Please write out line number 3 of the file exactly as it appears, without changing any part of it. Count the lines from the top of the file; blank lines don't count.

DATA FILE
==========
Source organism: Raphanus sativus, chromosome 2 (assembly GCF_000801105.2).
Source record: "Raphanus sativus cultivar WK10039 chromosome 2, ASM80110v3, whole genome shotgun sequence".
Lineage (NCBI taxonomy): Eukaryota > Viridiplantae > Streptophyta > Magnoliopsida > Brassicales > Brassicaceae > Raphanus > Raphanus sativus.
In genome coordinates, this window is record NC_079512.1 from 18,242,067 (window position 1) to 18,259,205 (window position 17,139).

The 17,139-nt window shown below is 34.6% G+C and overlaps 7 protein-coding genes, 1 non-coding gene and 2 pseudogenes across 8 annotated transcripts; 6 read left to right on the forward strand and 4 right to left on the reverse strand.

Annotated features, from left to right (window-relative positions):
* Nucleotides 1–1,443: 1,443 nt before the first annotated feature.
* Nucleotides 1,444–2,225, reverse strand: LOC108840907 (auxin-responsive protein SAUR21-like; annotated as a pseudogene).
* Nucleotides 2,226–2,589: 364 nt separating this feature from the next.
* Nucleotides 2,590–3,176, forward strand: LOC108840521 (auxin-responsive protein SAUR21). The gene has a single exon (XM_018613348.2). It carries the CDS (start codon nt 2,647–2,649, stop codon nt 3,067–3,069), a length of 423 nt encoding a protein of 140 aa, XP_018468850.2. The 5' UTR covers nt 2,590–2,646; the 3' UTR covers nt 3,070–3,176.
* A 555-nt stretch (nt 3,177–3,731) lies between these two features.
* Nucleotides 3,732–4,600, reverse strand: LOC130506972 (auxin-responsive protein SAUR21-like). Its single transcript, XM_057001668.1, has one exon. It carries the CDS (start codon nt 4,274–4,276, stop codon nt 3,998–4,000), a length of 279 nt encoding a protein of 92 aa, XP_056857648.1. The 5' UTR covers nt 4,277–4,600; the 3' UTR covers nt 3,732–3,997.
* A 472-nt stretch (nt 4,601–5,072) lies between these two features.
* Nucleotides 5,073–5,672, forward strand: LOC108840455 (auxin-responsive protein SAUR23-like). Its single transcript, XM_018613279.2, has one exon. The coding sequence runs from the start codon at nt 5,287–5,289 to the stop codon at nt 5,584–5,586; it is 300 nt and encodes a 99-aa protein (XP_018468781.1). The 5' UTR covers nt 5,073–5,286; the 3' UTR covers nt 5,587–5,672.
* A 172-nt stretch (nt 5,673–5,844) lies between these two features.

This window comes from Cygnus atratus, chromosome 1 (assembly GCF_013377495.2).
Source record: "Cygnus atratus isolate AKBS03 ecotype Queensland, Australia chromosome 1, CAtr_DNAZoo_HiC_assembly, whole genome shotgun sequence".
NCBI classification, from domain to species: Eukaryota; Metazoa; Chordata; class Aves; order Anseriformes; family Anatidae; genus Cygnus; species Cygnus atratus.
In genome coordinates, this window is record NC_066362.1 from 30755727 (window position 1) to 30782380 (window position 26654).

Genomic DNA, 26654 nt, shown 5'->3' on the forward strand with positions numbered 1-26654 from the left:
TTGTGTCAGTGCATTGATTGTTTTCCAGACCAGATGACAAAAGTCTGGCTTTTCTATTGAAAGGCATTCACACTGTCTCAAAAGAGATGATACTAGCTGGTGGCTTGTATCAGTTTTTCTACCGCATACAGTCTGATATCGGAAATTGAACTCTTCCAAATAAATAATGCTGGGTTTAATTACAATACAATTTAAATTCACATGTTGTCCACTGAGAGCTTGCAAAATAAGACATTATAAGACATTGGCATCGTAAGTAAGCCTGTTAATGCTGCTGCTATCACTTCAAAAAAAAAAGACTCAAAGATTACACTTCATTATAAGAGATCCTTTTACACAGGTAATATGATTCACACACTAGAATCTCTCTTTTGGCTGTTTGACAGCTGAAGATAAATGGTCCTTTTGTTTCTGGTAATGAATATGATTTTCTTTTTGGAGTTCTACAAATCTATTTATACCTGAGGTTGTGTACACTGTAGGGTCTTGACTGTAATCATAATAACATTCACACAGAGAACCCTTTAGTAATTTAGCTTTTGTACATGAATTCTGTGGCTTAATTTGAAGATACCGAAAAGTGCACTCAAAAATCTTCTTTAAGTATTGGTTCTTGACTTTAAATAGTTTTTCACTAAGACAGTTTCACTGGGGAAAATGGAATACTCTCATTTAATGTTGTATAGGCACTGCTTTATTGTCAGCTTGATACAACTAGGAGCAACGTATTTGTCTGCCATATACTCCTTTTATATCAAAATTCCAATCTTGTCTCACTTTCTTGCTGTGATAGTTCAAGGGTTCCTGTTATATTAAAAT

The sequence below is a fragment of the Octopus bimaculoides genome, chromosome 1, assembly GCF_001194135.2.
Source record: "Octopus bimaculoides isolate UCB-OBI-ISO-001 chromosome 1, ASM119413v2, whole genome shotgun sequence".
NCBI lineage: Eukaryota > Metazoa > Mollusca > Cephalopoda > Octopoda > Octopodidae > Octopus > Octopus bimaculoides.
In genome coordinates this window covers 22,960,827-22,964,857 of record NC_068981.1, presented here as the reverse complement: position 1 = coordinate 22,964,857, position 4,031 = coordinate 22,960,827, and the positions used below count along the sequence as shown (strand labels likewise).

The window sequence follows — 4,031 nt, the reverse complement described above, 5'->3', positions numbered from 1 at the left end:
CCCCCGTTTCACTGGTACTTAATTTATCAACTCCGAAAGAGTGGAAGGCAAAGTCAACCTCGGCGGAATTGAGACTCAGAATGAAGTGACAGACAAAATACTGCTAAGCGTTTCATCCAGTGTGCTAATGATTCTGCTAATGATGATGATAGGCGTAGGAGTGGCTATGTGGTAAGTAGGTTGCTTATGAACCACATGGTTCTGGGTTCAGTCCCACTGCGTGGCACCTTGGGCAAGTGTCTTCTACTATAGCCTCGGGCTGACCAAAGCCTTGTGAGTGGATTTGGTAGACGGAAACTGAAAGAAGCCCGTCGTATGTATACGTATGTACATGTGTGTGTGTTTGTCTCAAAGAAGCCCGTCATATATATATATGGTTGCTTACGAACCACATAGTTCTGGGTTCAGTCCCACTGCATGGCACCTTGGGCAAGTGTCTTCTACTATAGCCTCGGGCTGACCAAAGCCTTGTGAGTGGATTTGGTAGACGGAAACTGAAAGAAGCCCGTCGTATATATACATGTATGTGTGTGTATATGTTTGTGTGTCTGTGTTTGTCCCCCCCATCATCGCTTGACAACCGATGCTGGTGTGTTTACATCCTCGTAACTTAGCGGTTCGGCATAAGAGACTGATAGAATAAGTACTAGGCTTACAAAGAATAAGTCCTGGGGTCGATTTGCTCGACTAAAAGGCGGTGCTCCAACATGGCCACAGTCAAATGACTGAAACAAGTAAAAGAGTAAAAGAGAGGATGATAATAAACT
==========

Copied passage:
Lineage (NCBI taxonomy): Eukaryota > Viridiplantae > Streptophyta > Magnoliopsida > Brassicales > Brassicaceae > Raphanus > Raphanus sativus.